Go here for the complete Redskins depth chart.The Redskins released their first depth chart of the year today in advance of Thursdays preseason game against the Bills. The unofficial chart contained a few mild surpises.Chris Cooley is listed as the second-team fullback. Starter Darrel Young and Dorson Boyce are the only two full backs on the roster and Cooley hopes to carve himself out a hybrid type of role where he can serve as a backup at both his regular tight end position and at fullback.Tim Hightower, whose participation in team drill has been very limited as he recovers from a torn ACL he suffered last October, is the top running back. The surprise is that Evan Royster, who finished last season strong, is listed as the second running back, ahead of Roy Helu Jr., the teams leading rusher last year.Jammal Brown is still listed as the starter at right tackle even though he remains on the physically unable to perform list. Tyler Polumbus, who has been working with the first unit since reporting to cap, is on the second team at right tackle and Willie Smith is third.Yes, Robert Griffin III is listed as the starting QB with Rex Grossman second team followed by rookie Kirk Cousins. Griffin is the only rookie atop his position on the chart.The top three kick returners and punt returners are the same, with Brandon Banks, Aldrick Robinson, and Anthony Armstrong being listed 1-2-3 respectively.At safety, Tanard Jackson is on the third team at free safety behind Madieu Williams and DeJon Gomes
The Redskins have found their offensive and defensive coordinators and they are ready to get on with the business portion of the offseason. The big question between now and the middle of March is how they will divvy up their $62 million in cap space. Here we’ll take a position-by-position look at the cap situation and explore some of the Redskins’ options.
Cap info via www.OverTheCap.com
The Redskins currently have these cornerbacks under contract.
—Josh Norman, 2017 cap hit $20 million, under contract through 2020
—Bashaud Breeland, $811,500, through 2018
—Kendall Fuller, $737,106, through 2019
—Tharold Simon, $775,000, through 2017
—Quinton Dunbar, $614,000, through 2019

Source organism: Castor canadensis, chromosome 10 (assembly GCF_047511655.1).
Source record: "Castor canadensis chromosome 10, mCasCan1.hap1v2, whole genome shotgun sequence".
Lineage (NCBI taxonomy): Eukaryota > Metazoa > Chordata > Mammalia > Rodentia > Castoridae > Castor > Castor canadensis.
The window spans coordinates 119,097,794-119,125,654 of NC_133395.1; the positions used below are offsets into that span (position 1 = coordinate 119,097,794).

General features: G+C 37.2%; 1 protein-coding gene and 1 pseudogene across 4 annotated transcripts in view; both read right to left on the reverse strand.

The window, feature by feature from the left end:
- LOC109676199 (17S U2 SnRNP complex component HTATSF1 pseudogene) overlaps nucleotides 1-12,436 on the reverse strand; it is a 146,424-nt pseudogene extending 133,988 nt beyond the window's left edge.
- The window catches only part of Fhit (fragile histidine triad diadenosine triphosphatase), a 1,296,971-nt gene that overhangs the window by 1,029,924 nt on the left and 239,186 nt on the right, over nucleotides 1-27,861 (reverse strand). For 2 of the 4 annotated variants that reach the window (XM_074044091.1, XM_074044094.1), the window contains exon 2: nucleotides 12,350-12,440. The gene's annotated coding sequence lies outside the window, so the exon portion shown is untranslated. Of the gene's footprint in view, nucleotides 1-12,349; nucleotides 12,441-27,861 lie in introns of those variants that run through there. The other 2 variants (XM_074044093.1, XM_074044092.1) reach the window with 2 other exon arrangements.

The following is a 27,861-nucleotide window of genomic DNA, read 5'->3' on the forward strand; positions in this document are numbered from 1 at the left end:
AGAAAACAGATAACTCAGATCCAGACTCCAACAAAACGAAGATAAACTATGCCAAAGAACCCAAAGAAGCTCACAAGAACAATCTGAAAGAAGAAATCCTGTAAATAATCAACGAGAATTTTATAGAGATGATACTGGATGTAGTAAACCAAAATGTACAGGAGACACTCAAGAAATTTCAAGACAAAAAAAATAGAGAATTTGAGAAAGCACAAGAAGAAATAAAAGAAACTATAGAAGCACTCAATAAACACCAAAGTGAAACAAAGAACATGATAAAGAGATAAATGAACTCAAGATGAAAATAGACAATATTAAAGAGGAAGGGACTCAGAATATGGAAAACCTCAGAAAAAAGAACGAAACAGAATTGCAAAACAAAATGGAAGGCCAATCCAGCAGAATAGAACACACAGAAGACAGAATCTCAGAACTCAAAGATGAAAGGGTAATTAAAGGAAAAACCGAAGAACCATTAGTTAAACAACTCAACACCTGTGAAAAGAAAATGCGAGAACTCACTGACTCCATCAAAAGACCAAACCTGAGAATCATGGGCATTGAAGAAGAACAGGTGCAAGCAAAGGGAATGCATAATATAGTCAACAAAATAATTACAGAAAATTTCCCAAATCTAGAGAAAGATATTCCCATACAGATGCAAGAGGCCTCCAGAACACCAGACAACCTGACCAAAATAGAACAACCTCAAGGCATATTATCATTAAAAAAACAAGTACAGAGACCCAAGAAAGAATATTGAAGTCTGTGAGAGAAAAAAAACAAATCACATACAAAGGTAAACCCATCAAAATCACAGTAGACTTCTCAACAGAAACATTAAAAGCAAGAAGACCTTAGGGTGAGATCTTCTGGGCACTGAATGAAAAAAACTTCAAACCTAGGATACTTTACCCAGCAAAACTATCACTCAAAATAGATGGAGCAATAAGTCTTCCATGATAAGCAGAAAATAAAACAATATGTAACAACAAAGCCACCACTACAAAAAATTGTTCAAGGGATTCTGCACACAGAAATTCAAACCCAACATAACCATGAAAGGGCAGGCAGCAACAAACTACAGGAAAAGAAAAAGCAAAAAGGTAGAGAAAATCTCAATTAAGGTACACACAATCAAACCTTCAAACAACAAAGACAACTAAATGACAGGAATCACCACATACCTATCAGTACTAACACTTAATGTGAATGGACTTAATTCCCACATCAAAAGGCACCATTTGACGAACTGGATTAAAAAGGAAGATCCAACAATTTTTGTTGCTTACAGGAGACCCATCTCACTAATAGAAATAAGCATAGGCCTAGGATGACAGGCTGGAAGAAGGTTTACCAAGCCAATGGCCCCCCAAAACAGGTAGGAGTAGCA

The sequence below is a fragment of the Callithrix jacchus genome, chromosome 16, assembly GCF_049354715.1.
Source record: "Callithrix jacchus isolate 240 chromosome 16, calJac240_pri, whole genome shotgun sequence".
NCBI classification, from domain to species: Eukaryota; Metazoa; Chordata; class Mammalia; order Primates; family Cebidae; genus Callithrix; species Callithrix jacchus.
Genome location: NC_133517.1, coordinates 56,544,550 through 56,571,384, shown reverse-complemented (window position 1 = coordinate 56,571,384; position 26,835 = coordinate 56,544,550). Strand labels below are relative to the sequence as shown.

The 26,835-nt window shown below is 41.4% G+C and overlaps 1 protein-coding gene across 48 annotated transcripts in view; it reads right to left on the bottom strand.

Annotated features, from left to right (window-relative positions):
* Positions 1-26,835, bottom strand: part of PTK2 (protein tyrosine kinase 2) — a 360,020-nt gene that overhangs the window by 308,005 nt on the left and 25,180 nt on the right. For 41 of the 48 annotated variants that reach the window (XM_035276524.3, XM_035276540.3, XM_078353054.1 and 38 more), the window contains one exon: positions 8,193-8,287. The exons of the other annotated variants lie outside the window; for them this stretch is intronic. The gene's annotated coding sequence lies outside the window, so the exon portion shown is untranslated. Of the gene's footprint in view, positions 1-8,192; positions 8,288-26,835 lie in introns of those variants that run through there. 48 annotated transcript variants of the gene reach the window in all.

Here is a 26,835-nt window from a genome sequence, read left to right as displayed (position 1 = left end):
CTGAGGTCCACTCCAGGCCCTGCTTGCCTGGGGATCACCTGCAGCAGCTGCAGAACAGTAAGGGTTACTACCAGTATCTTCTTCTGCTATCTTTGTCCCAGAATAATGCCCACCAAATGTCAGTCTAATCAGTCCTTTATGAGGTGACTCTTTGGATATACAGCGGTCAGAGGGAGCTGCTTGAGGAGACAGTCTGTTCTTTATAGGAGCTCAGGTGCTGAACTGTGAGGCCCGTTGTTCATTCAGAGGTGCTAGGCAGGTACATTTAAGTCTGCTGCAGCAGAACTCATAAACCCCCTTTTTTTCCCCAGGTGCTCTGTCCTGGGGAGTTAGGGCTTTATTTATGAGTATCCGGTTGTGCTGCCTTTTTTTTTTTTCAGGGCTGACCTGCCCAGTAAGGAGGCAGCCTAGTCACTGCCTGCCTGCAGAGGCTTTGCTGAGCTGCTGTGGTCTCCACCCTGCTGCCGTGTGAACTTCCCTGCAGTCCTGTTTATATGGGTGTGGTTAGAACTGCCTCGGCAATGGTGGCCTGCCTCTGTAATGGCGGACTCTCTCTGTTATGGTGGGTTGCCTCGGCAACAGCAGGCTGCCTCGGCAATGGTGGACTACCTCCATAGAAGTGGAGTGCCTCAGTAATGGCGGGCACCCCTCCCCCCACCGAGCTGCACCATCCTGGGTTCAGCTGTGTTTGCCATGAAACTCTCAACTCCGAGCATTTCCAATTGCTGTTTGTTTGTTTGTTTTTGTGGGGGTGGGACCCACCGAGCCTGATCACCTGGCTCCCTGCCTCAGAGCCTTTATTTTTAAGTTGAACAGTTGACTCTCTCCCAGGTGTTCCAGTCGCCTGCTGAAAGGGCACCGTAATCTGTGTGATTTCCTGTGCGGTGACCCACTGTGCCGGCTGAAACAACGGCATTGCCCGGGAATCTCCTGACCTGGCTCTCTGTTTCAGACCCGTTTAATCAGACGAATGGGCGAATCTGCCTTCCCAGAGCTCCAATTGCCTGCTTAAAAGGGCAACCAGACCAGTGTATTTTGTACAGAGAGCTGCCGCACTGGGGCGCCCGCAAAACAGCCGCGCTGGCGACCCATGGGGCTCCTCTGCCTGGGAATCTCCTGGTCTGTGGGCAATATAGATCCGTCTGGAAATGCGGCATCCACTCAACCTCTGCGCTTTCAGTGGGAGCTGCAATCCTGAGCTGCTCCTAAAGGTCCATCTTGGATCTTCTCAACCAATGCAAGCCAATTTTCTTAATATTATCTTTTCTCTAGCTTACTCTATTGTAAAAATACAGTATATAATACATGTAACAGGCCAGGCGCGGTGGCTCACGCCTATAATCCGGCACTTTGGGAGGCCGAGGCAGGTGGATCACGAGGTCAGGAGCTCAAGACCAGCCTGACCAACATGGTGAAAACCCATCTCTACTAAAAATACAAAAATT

Free agents: Greg Toler, Dashaun Phillips (exclusive rights)
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—Norman is in the second year of the five-year, $75 million contract he signed last April. This is the peak cap hit in the deal; in the remaining three years of the deal his cap range from about $14 million to around $17 million.
—Having completed three years of his rookie contract, Breeland is eligible for a new deal. There has been no buzz that there are any talks going on. Breeland had his struggles last year and both sides may want to wait before making a long-term commitment.
Positional spending (all defensive backs)
2016: $17.8 million, 27th in NFL
2017: $29.9 million, 7th in NFL
Adding and subtracting:
It wouldn’t be surprising to see the Redskins stay away from the free agent market here, at least a far as the players who would get big and even medium sized deals. The Norman deal precludes bringing in a premium corner like Trumaine Johnson of the Rams.
They could bring in a mid-level corner, although that could cause a problem if they want to keep Breeland. If Breeland signs an extension this offseason the average annual value probably would be in the $7 million. If they don’t agree to a deal (as noted, that seems to be the more likely scenario) and he improves, that could be closer to $9 million. If he becomes a Pro Bowl caliber player, the sky’s the limit.
Because his value is likely to increase, it’s my belief that Breeland will wait unless the Redskins offer him a deal that is too good to turn down.
As of now, Fuller and Dunbar are second on the depth chart with Fuller currently penciled in the slot. Fuller still has three years left on his rookie contract and Dunbar will be a restricted free agent after this season.
The Redskins could bring back Toler and he, Simon, and perhaps Phillips can compete with a possible draft pick or two and maybe a low-level free agent.
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Salary cap outlook series
All signs point to the Redskins again placing the franchise tag on Kirk Cousins, and the March 1 deadline to make that move grows ever closer.
The franchise tag, however, will not prevent the organization from making a long-term deal with the quarterback.
CBS' Jason La Canfora expects the Redkins to get a deal done with Cousins sometime this summer.
"Unlike last year, the Redskins will make a legit concerted effort to sign him to a fair-market deal (unlike the low-ball overtures of a year ago). And by July 15, I suspect Cousins has a long-term deal with Washington agreed to."
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July 15 marks the deadline for teams to negotiate with tagged players. Last year, the Redskins hardly offered Cousins more money than was guaranteed by his one-year, $20 million contract dictated by the franchise tag.
This season, that figure jumps to $24 million.
There is some debate as to what will constitute a 'fair-market deal' for Cousins. Will the Redkins passer get to the Andrew Luck level, with more than $80 million guaranteed? Will the team use the non-exclusive tag and let Cousins see what his value is with other teams?
Nothing but questions and specualtion will dominate the Cousins conversation, at least until March 1 when the 'Skins are forced to use the tag or let the QB walk to the open market. That won't happen, but it is possible the team and Cousins reach a multi-year deal before then.
Don't plan on it. The NFL is a deadline driven league. March 1, and then July 15, could prove to be the most important days in the 2017 version of the Cousins saga.
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